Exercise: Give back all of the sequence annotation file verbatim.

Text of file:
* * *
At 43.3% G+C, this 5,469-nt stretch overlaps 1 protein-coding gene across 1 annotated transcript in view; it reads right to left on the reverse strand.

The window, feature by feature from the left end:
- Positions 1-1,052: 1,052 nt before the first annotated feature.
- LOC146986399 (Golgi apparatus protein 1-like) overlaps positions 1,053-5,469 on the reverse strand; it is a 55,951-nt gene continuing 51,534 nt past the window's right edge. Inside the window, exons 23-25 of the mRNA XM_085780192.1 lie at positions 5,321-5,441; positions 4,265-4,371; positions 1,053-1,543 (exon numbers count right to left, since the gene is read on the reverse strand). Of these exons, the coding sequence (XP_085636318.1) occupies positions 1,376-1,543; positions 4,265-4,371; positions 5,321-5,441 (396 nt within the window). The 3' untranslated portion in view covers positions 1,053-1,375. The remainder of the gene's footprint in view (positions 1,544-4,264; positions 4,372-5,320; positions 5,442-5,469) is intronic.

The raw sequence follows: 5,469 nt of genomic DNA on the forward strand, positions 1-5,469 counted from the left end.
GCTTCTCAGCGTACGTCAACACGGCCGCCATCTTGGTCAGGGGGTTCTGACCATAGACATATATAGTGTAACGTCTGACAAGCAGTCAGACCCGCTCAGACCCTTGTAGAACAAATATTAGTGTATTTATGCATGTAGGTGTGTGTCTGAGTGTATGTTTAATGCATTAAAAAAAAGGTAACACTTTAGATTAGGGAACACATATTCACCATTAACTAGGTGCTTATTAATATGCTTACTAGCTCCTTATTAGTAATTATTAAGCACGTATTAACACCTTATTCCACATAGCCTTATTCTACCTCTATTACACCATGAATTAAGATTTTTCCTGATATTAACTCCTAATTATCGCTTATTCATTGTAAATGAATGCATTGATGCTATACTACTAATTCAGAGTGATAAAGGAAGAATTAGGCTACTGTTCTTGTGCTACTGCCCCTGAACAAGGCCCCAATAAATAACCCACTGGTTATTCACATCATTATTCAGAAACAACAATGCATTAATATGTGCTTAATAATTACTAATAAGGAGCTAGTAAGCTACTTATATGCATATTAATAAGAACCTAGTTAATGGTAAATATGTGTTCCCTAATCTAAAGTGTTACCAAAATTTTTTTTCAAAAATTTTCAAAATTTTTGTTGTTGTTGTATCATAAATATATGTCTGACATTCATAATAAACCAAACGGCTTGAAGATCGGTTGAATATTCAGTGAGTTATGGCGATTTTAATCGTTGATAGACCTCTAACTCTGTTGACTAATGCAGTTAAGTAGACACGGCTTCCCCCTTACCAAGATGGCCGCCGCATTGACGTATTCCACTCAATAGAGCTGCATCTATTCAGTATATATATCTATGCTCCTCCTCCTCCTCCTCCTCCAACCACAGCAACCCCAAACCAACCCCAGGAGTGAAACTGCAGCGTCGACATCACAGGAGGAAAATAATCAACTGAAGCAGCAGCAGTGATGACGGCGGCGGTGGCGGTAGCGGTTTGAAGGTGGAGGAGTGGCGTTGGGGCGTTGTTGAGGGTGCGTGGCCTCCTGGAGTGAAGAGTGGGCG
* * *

At 43.3% G+C, this 5,469-nt stretch overlaps 1 protein-coding gene across 1 annotated transcript in view; it reads right to left on the reverse strand.

The window, feature by feature from the left end:
- Positions 1-1,052: 1,052 nt before the first annotated feature.
- LOC146986399 (Golgi apparatus protein 1-like) overlaps positions 1,053-5,469 on the reverse strand; it is a 55,951-nt gene continuing 51,534 nt past the window's right edge. Inside the window, exons 23-25 of the mRNA XM_085780192.1 lie at positions 5,321-5,441; positions 4,265-4,371; positions 1,053-1,543 (exon numbers count right to left, since the gene is read on the reverse strand). Of these exons, the coding sequence (XP_085636318.1) occupies positions 1,376-1,543; positions 4,265-4,371; positions 5,321-5,441 (396 nt within the window). The 3' untranslated portion in view covers positions 1,053-1,375. The remainder of the gene's footprint in view (positions 1,544-4,264; positions 4,372-5,320; positions 5,442-5,469) is intronic.

The raw sequence follows: 5,469 nt of genomic DNA on the forward strand, positions 1-5,469 counted from the left end.
GCTTCTCAGCGTACGTCAACACGGCCGCCATCTTGGTCAGGGGGTTCTGACCATAGACATATATAGTGTAACGTCTGACAAGCAGTCAGACCCGCTCAGACCCTTGTAGAACAAATATTAGTGTATTTATGCATGTAGGTGTGTGTCTGAGTGTATGTTTAATGCATTAAAAAAAAGGTAACACTTTAGATTAGGGAACACATATTCACCATTAACTAGGTGCTTATTAATATGCTTACTAGCTCCTTATTAGTAATTATTAAGCACGTATTAACACCTTATTCCACATAGCCTTATTCTACCTCTATTACACCATGAATTAAGATTTTTCCTGATATTAACTCCTAATTATCGCTTATTCATTGTAAATGAATGCATTGATGCTATACTACTAATTCAGAGTGATAAAGGAAGAATTAGGCTACTGTTCTTGTGCTACTGCCCCTGAACAAGGCCCCAATAAATAACCCACTGGTTATTCACATCATTATTCAGAAACAACAATGCATTAATATGTGCTTAATAATTACTAATAAGGAGCTAGTAAGCTACTTATATGCATATTAATAAGAACCTAGTTAATGGTAAATATGTGTTCCCTAATCTAAAGTGTTACCAAAATTTTTTTTCAAAAATTTTCAAAATTTTTGTTGTTGTTGTATCATAAATATATGTCTGACATTCATAATAAACCAAACGGCTTGAAGATCGGTTGAATATTCAGTGAGTTATGGCGATTTTAATCGTTGATAGACCTCTAACTCTGTTGACTAATGCAGTTAAGTAGACACGGCTTCCCCCTTACCAAGATGGCCGCCGCATTGACGTATTCCACTCAATAGAGCTGCATCTATTCAGTATATATATCTATGCTCCTCCTCCTCCTCCTCCTCCAACCACAGCAACCCCAAACCAACCCCAGGAGTGAAACTGCAGCGTCGACATCACAGGAGGAAAATAATCAACTGAAGCAGCAGCAGTGATGACGGCGGCGGTGGCGGTAGCGGTTTGAAGGTGGAGGAGTGGCGTTGGGGCGTTGTTGAGGGTGCGTGGCCTCCTGGAGTGAAGAGTGGGCG